A Light in Dark Times

A Light in Dark Times

I was on the phone with a friend yesterday who said “It’s so shocking what’s happening in Raleigh right now! Can you believe it?”

I was a little stunned by this statement. Yes, I can believe it. While it breaks my heart to see peaceful protests turned violent, of course I can believe it. After yet another shocking, but all too familiar, death of an unarmed black man, enough is enough. People are fed up. I am fed up. The racism in this country is pervasive and atrocious. The anger is boiling over and people are taking to the streets. George Floyd, Ahmaud Arbery and Breonna Taylor are the latest along with these 14 other well-known tragic cases: Freddie Gray, Sam Dubose, Philando Castile, Terence Crutcher, Alton Sterling, Jamar Clark, Jeremy McDole, William Chapman II, Walter Scott, Eric Harris, Tamir Rice, Akai Gurley, Eric Garner, Michael Brown. And these are just the ones we know about. The ones who happened to be caught on video or reported. Since 2015, 1,252 African Americans were shot and killed by police, not counting those who died in custody or through other methods.

Pile on to that the racial disparities during the Coronavirus pandemic, and in education, housing, voting, healthcare, and the justice system along with the vicious statements coming from our nation’s headquarters. Yes, I can believe it. Absolutely.

Tensions are escalating across the country and around the world. As I scroll through my social media channels now filled with stories of anger and outrage, a persistent question crosses my mind again and again: How can we help? How can we make a difference? How can we be a light in dark times?

I’ve come up with a few ideas, and while not at all comprehensive and likely only scratching the surface, we can use these as a starting point.

Vote

Vote in ALL elections, not just the presidency and federal government, but all state and local elections. It’s the mayors, county officials, district and state attorneys who make decisions on laws in our communities. Pay attention to these individuals, their actions, their viewpoints. And vote. Need guidance and resources? Check out vote.org.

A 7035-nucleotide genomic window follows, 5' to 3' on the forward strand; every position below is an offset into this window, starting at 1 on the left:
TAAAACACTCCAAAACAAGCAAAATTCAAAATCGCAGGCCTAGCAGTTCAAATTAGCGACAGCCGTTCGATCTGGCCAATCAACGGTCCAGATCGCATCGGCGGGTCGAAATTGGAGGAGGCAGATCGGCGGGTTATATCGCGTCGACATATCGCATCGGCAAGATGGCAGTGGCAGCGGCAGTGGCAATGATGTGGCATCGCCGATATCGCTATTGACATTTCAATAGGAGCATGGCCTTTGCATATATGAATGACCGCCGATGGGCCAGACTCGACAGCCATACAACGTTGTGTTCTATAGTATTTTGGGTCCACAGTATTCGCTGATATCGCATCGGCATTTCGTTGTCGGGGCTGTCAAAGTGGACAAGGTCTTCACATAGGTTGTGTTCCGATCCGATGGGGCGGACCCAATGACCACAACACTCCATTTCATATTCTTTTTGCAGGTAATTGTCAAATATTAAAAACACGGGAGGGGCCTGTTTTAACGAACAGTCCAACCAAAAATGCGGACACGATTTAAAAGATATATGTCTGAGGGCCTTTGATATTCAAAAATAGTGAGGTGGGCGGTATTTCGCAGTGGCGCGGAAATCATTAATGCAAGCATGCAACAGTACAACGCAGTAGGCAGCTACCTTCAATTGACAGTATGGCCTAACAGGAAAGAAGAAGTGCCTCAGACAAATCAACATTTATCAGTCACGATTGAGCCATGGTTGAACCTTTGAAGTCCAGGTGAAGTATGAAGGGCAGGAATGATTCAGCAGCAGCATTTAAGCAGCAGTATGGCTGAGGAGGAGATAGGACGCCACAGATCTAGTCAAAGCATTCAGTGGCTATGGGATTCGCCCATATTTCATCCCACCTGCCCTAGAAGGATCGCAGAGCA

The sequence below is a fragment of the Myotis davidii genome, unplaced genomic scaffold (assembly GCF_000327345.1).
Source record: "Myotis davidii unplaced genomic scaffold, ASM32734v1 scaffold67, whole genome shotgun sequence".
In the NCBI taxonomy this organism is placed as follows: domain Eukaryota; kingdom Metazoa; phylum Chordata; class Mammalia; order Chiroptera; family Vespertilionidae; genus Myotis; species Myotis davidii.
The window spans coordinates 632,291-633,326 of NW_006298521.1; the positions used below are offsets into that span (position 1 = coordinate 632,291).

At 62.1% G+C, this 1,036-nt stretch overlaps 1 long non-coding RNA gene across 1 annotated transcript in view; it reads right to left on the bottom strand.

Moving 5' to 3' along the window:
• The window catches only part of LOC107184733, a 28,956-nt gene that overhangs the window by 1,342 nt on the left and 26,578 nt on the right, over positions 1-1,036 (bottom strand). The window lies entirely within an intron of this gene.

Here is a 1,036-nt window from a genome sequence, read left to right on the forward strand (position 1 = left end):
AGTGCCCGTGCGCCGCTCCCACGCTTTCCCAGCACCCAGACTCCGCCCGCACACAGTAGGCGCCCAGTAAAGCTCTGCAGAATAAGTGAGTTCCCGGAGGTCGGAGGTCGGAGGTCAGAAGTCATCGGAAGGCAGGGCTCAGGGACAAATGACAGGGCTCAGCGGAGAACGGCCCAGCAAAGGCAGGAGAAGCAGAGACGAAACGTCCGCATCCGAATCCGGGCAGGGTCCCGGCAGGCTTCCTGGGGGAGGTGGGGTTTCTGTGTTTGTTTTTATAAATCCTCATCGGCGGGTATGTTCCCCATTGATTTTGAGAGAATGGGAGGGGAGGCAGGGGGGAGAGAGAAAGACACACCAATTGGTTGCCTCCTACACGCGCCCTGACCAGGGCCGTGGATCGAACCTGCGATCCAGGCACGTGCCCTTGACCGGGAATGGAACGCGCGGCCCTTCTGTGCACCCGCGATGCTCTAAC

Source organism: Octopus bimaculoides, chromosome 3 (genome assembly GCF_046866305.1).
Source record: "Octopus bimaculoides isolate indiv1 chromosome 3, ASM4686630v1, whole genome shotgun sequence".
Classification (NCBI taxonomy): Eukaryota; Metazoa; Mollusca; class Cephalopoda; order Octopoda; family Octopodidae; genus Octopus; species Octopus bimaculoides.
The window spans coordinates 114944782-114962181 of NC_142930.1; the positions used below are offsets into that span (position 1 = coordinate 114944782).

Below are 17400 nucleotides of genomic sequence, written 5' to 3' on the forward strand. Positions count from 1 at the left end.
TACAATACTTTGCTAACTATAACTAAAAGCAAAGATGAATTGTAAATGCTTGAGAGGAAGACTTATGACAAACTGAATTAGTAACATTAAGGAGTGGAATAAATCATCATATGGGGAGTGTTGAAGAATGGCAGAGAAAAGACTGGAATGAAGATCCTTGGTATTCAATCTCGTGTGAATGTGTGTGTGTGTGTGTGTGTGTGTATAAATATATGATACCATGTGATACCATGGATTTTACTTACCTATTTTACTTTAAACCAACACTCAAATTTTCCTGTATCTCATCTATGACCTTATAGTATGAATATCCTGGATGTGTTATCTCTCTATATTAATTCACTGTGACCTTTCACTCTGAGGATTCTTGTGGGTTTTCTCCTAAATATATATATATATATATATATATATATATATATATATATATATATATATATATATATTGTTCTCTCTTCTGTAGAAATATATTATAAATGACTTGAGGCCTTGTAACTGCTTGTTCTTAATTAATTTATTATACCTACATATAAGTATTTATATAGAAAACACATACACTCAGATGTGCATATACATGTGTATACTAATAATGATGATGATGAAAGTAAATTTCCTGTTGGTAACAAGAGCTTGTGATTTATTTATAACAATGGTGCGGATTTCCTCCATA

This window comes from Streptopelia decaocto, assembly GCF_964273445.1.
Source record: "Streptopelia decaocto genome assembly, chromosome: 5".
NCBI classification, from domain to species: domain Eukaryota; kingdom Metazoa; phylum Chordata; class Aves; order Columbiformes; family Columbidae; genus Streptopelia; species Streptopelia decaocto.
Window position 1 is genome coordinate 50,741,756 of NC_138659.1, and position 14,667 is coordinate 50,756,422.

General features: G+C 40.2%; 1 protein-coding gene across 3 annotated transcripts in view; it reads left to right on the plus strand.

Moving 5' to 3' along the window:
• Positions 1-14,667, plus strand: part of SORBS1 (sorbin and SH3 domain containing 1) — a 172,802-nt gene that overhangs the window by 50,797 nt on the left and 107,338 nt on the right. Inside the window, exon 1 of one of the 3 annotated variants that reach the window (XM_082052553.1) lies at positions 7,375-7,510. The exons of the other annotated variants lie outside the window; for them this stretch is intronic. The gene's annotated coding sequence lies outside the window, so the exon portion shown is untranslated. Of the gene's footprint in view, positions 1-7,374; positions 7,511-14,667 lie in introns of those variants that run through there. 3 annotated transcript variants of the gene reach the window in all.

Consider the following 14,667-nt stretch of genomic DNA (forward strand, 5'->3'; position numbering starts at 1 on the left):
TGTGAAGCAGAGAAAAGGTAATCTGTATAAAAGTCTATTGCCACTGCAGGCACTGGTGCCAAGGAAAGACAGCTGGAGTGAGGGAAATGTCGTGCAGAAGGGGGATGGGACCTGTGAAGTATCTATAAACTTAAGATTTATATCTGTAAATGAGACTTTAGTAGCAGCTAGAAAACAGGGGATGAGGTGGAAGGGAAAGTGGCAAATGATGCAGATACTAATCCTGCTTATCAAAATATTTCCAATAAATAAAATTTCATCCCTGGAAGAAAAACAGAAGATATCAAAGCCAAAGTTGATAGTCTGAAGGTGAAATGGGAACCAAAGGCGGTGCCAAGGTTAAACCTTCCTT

Speak Up

I’m a white woman in America and I’m keenly aware of my white privilege. I have no clue what it’s like to live on a daily basis as a minority in this culture. But I can learn, I can listen, and I can speak up for my friends and loved ones of color by joining in protest, signing petitions, and contacting my representatives on pressing issues. The NAACP, the Poverty and Race Research Action Council, and the ACLU are among many organizations that can help.

Stay Informed and Get Involved

Sign up for news and events from organizations working on racial justice and equity. The Racial Equity Resource Guide and Race Forward have a number of helpful resources. Listen to podcasts that deal with black issues. Reveal and Code Switch are two of my favorites, but you can find more on this list.

Volunteer

Get involved with local organizations that make a difference in our under-served communities. Help at food banks or homeless shelters, provide crisis support, join a mentoring program, deliver meals, or help with local events. Volunteermatch.org can pair you with an organization in your area.

Donate

Support any of the above organizations or other local efforts addressing these issues with a monetary contribution.

I am encouraged by the outpouring of global support through the hundreds of peaceful protests. I am encouraged by the officers and national guard members who join in solidarity with civilian protesters. I am encouraged by my friends who are bold enough to speak out and take a stand in the midst of the anger and confusion. But it is not enough. It’s time to pay attention. It’s time to take action.

Let’s begin.